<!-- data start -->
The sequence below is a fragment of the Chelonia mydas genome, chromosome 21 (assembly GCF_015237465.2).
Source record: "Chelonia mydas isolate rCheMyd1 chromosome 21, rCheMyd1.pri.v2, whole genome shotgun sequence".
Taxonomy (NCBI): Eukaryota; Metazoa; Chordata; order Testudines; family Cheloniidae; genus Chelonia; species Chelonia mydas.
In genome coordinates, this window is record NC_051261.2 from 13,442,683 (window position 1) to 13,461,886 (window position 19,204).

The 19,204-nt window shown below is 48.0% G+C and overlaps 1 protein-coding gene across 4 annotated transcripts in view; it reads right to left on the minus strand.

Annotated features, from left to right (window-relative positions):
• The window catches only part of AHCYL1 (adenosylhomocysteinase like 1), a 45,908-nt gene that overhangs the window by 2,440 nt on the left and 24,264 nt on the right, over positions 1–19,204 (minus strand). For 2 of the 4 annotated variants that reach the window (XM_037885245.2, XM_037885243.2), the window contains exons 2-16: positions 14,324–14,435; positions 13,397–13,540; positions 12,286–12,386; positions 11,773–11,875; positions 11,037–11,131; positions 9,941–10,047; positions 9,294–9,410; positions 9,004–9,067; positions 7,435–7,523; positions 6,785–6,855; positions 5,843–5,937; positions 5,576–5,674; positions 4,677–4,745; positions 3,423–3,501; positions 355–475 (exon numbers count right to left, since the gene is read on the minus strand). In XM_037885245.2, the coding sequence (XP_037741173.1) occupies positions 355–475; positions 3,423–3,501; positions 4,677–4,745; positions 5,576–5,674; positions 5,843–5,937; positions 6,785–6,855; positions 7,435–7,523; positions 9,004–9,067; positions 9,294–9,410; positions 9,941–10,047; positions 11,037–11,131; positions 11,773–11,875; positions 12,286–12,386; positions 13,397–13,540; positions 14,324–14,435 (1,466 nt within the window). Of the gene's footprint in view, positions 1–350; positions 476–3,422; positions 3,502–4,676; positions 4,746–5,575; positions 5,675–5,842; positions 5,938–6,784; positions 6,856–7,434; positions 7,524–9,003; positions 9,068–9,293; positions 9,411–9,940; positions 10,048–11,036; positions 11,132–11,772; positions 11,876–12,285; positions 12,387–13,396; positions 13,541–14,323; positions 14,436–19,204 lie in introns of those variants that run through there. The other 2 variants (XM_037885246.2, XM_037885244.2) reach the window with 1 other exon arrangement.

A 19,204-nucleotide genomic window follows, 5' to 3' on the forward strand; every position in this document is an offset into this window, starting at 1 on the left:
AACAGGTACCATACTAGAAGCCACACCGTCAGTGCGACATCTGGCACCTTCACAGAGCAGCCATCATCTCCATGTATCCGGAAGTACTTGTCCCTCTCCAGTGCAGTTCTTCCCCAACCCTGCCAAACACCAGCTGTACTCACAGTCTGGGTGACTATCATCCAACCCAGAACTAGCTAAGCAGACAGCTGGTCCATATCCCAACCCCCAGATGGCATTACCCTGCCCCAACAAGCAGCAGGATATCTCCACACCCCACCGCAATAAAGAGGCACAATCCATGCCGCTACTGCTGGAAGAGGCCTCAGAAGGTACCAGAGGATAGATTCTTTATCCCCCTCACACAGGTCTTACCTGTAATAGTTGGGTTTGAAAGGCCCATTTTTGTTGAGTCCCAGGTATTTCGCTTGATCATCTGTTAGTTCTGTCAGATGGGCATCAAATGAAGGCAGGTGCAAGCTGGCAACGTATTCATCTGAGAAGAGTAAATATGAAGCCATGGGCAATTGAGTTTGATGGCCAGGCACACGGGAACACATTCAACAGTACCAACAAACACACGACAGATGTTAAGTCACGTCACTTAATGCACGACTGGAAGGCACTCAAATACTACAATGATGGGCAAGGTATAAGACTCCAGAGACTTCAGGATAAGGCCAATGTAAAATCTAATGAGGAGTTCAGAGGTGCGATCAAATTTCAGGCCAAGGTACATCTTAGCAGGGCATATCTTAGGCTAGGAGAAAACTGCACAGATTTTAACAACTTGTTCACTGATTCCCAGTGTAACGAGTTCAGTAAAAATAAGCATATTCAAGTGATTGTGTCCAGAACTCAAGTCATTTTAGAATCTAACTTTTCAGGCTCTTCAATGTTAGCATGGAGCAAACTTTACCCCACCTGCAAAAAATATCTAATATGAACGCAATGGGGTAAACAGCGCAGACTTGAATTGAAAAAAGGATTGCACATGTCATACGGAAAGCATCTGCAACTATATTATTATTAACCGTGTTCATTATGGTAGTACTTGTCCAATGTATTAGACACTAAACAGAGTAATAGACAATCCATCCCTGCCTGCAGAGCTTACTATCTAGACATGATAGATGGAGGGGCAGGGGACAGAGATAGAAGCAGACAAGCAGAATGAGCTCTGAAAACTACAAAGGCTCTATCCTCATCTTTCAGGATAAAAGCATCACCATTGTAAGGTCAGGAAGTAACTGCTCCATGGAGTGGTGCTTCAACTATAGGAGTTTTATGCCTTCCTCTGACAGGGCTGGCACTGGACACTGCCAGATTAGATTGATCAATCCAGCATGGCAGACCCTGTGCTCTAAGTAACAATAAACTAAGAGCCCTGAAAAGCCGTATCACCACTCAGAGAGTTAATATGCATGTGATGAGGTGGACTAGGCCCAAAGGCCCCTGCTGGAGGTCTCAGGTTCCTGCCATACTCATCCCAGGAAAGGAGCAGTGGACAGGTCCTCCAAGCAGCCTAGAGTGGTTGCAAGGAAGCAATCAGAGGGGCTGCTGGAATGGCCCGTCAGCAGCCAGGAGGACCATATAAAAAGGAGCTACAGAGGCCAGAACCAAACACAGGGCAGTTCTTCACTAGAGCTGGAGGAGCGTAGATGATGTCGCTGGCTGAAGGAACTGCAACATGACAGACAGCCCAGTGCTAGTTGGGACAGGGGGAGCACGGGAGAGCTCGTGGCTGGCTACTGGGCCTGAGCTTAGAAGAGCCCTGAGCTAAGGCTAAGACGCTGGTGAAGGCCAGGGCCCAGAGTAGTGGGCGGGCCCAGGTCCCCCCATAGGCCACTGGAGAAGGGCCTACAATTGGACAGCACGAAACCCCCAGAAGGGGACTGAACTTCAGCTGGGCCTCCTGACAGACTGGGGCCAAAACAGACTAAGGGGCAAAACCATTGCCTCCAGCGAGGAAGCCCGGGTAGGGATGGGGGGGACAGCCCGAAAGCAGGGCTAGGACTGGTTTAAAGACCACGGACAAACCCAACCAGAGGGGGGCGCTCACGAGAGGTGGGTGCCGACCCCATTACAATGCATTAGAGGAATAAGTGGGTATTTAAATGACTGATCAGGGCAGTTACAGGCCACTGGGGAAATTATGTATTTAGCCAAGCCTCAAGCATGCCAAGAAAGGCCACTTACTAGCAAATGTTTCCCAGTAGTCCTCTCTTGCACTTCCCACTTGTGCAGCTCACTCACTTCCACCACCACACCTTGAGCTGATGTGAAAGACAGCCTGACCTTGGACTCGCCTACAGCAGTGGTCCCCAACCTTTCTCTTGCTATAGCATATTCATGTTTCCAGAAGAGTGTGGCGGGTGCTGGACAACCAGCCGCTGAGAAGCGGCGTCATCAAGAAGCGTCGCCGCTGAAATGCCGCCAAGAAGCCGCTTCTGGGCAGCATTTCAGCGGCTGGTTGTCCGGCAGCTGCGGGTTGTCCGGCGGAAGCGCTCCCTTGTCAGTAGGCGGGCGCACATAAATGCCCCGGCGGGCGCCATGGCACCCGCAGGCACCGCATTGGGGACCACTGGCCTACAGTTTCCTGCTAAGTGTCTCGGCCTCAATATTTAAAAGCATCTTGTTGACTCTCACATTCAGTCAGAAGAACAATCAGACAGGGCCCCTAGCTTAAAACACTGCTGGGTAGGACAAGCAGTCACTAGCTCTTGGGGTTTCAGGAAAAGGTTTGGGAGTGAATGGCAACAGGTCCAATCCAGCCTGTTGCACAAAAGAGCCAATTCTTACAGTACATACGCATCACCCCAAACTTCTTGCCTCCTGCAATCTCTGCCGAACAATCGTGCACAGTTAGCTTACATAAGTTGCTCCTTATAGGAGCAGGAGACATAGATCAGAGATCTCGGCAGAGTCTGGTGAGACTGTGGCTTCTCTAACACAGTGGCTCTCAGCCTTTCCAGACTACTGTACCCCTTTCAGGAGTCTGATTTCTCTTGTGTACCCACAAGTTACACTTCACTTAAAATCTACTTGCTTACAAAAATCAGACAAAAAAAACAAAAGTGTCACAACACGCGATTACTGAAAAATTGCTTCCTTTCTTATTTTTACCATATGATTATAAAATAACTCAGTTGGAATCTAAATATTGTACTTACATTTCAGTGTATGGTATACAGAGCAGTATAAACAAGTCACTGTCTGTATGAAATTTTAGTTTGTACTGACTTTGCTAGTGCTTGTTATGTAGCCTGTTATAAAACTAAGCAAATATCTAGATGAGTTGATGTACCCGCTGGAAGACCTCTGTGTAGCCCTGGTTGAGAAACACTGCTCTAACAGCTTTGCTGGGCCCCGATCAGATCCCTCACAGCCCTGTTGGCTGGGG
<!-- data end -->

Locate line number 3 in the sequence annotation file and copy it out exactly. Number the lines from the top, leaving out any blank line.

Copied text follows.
Taxonomy (NCBI): Eukaryota; Metazoa; Chordata; order Testudines; family Cheloniidae; genus Chelonia; species Chelonia mydas.